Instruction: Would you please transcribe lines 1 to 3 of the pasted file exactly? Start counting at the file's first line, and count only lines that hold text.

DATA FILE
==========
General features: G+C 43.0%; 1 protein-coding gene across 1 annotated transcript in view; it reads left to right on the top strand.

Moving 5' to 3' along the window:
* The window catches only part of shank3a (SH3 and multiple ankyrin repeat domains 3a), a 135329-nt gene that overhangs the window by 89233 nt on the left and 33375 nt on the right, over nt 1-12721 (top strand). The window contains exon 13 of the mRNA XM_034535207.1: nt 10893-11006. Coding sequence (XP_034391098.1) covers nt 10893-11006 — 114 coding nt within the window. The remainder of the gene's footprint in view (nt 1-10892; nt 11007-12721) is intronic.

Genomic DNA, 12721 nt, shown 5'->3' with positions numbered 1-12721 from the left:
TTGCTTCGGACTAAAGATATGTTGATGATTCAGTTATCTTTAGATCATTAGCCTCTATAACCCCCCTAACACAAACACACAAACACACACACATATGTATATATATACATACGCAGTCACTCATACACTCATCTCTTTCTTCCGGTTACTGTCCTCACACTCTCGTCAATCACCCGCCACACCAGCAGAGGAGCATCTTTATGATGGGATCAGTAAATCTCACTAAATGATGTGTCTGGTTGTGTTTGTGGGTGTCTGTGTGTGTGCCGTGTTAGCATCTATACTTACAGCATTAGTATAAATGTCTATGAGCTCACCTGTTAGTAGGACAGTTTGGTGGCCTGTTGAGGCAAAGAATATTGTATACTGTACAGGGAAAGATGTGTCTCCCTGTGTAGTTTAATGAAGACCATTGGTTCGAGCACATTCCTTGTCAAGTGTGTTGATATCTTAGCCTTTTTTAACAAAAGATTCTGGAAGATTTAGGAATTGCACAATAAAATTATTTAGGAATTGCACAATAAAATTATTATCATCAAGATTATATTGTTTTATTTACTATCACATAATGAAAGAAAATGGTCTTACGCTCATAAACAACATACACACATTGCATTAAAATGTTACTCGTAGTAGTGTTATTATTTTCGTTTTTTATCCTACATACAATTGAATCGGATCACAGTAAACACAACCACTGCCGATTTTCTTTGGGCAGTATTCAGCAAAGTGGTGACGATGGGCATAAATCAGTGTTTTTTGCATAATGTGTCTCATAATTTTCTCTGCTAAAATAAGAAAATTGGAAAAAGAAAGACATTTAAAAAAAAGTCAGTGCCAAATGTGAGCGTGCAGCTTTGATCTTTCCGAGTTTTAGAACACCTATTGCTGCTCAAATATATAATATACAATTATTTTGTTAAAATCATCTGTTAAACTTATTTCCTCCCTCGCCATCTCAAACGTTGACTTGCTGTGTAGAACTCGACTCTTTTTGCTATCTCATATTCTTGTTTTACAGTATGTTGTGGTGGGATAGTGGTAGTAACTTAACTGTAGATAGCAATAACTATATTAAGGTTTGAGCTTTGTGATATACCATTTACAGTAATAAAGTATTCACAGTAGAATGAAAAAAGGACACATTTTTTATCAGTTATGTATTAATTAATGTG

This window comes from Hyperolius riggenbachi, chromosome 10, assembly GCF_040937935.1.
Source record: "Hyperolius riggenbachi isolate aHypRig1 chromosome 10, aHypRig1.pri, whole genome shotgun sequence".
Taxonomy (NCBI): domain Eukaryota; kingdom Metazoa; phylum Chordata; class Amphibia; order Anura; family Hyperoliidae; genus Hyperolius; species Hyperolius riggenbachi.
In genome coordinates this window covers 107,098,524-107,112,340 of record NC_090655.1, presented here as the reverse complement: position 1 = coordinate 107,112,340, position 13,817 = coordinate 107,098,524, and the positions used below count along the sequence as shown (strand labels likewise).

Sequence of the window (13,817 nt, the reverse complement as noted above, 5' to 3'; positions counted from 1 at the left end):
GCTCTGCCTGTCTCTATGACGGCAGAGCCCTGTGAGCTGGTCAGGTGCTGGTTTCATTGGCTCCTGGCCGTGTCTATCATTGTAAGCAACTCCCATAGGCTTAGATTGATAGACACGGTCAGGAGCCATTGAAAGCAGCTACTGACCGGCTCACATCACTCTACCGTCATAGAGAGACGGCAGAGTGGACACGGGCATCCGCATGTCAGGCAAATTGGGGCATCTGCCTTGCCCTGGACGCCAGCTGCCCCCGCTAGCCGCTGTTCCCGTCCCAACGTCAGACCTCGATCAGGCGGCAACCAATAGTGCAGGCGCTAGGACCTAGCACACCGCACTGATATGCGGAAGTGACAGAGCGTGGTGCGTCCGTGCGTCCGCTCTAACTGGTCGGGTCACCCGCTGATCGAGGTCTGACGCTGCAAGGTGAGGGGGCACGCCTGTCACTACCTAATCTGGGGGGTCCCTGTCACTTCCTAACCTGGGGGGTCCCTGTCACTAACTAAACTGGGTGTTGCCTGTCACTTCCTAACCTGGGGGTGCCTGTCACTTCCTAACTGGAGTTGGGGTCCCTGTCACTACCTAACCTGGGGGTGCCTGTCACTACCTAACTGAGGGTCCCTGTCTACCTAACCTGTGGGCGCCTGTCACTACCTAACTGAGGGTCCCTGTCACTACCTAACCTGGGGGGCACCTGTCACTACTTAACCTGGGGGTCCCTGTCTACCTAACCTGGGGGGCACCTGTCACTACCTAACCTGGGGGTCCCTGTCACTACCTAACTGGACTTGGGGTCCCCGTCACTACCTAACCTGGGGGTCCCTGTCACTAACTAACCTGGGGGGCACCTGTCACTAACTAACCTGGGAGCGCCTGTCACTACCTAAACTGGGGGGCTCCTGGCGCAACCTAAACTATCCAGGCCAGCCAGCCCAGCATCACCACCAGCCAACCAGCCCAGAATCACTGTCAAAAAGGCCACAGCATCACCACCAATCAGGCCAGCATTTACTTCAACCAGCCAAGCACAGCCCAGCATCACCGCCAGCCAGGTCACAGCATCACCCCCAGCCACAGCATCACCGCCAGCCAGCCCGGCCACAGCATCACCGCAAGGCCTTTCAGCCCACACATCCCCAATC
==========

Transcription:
General features: G+C 43.0%; 1 protein-coding gene across 1 annotated transcript in view; it reads left to right on the top strand.

Moving 5' to 3' along the window:
* The window catches only part of shank3a (SH3 and multiple ankyrin repeat domains 3a), a 135329-nt gene that overhangs the window by 89233 nt on the left and 33375 nt on the right, over nt 1-12721 (top strand). The window contains exon 13 of the mRNA XM_034535207.1: nt 10893-11006. Coding sequence (XP_034391098.1) covers nt 10893-11006 — 114 coding nt within the window. The remainder of the gene's footprint in view (nt 1-10892; nt 11007-12721) is intronic.